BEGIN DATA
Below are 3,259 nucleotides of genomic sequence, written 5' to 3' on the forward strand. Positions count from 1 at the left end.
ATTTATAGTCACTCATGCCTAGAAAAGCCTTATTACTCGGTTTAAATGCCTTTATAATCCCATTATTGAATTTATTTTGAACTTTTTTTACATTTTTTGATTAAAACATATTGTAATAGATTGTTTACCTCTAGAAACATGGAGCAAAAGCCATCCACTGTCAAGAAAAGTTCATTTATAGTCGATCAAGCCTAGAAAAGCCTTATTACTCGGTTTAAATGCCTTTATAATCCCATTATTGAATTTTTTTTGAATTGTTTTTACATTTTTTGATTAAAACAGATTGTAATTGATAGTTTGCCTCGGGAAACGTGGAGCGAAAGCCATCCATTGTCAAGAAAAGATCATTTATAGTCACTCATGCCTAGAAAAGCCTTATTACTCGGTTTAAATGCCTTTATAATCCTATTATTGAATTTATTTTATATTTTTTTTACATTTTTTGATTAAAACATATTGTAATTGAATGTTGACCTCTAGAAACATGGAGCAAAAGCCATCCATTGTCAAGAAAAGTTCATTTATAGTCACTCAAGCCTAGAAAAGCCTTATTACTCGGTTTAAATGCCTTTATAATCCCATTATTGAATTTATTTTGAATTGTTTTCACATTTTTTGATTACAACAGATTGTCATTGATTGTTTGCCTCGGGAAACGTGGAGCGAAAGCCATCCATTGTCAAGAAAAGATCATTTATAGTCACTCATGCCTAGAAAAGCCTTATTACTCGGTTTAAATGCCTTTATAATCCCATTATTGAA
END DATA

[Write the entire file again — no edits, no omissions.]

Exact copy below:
Below are 3,259 nucleotides of genomic sequence, written 5' to 3' on the forward strand. Positions count from 1 at the left end.
ATTTATAGTCACTCATGCCTAGAAAAGCCTTATTACTCGGTTTAAATGCCTTTATAATCCCATTATTGAATTTATTTTGAACTTTTTTTACATTTTTTGATTAAAACATATTGTAATAGATTGTTTACCTCTAGAAACATGGAGCAAAAGCCATCCACTGTCAAGAAAAGTTCATTTATAGTCGATCAAGCCTAGAAAAGCCTTATTACTCGGTTTAAATGCCTTTATAATCCCATTATTGAATTTTTTTTGAATTGTTTTTACATTTTTTGATTAAAACAGATTGTAATTGATAGTTTGCCTCGGGAAACGTGGAGCGAAAGCCATCCATTGTCAAGAAAAGATCATTTATAGTCACTCATGCCTAGAAAAGCCTTATTACTCGGTTTAAATGCCTTTATAATCCTATTATTGAATTTATTTTATATTTTTTTTACATTTTTTGATTAAAACATATTGTAATTGAATGTTGACCTCTAGAAACATGGAGCAAAAGCCATCCATTGTCAAGAAAAGTTCATTTATAGTCACTCAAGCCTAGAAAAGCCTTATTACTCGGTTTAAATGCCTTTATAATCCCATTATTGAATTTATTTTGAATTGTTTTCACATTTTTTGATTACAACAGATTGTCATTGATTGTTTGCCTCGGGAAACGTGGAGCGAAAGCCATCCATTGTCAAGAAAAGATCATTTATAGTCACTCATGCCTAGAAAAGCCTTATTACTCGGTTTAAATGCCTTTATAATCCCATTATTGAA